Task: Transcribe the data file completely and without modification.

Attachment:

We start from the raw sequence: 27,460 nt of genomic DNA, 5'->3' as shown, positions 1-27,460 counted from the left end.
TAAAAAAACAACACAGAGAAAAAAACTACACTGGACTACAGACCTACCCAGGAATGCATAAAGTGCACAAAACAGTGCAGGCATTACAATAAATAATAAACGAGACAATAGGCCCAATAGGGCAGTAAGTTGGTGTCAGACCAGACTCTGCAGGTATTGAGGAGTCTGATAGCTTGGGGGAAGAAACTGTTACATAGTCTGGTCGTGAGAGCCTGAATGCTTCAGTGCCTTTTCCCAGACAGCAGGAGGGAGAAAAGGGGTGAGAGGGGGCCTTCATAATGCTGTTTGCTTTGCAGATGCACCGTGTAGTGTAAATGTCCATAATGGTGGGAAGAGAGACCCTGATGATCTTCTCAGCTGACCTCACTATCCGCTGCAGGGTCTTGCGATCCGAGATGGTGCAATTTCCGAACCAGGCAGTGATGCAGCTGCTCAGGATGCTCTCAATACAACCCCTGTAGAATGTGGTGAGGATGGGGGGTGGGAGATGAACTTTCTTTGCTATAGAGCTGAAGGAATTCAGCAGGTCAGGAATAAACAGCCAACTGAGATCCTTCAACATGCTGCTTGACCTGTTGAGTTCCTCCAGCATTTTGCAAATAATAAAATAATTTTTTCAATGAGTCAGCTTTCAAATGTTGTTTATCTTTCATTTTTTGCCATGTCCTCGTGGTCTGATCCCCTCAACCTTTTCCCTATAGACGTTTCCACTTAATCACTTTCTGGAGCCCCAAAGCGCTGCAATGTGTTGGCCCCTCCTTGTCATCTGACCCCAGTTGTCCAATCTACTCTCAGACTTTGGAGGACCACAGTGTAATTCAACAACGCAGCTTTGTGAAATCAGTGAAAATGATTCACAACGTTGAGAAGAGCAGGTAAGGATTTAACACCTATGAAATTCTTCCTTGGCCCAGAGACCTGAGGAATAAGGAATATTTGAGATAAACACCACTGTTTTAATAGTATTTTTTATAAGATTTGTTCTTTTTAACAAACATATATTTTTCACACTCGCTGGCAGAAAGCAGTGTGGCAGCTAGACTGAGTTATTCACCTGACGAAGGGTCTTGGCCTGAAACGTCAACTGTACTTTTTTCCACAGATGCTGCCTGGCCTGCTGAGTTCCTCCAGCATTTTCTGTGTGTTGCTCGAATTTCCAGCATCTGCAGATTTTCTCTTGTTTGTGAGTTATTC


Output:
We start from the raw sequence: 27,460 nt of genomic DNA, 5'->3' as shown, positions 1-27,460 counted from the left end.
TAAAAAAACAACACAGAGAAAAAAACTACACTGGACTACAGACCTACCCAGGAATGCATAAAGTGCACAAAACAGTGCAGGCATTACAATAAATAATAAACGAGACAATAGGCCCAATAGGGCAGTAAGTTGGTGTCAGACCAGACTCTGCAGGTATTGAGGAGTCTGATAGCTTGGGGGAAGAAACTGTTACATAGTCTGGTCGTGAGAGCCTGAATGCTTCAGTGCCTTTTCCCAGACAGCAGGAGGGAGAAAAGGGGTGAGAGGGGGCCTTCATAATGCTGTTTGCTTTGCAGATGCACCGTGTAGTGTAAATGTCCATAATGGTGGGAAGAGAGACCCTGATGATCTTCTCAGCTGACCTCACTATCCGCTGCAGGGTCTTGCGATCCGAGATGGTGCAATTTCCGAACCAGGCAGTGATGCAGCTGCTCAGGATGCTCTCAATACAACCCCTGTAGAATGTGGTGAGGATGGGGGGTGGGAGATGAACTTTCTTTGCTATAGAGCTGAAGGAATTCAGCAGGTCAGGAATAAACAGCCAACTGAGATCCTTCAACATGCTGCTTGACCTGTTGAGTTCCTCCAGCATTTTGCAAATAATAAAATAATTTTTTCAATGAGTCAGCTTTCAAATGTTGTTTATCTTTCATTTTTTGCCATGTCCTCGTGGTCTGATCCCCTCAACCTTTTCCCTATAGACGTTTCCACTTAATCACTTTCTGGAGCCCCAAAGCGCTGCAATGTGTTGGCCCCTCCTTGTCATCTGACCCCAGTTGTCCAATCTACTCTCAGACTTTGGAGGACCACAGTGTAATTCAACAACGCAGCTTTGTGAAATCAGTGAAAATGATTCACAACGTTGAGAAGAGCAGGTAAGGATTTAACACCTATGAAATTCTTCCTTGGCCCAGAGACCTGAGGAATAAGGAATATTTGAGATAAACACCACTGTTTTAATAGTATTTTTTATAAGATTTGTTCTTTTTAACAAACATATATTTTTCACACTCGCTGGCAGAAAGCAGTGTGGCAGCTAGACTGAGTTATTCACCTGACGAAGGGTCTTGGCCTGAAACGTCAACTGTACTTTTTTCCACAGATGCTGCCTGGCCTGCTGAGTTCCTCCAGCATTTTCTGTGTGTTGCTCGAATTTCCAGCATCTGCAGATTTTCTCTTGTTTGTGAGTTATTC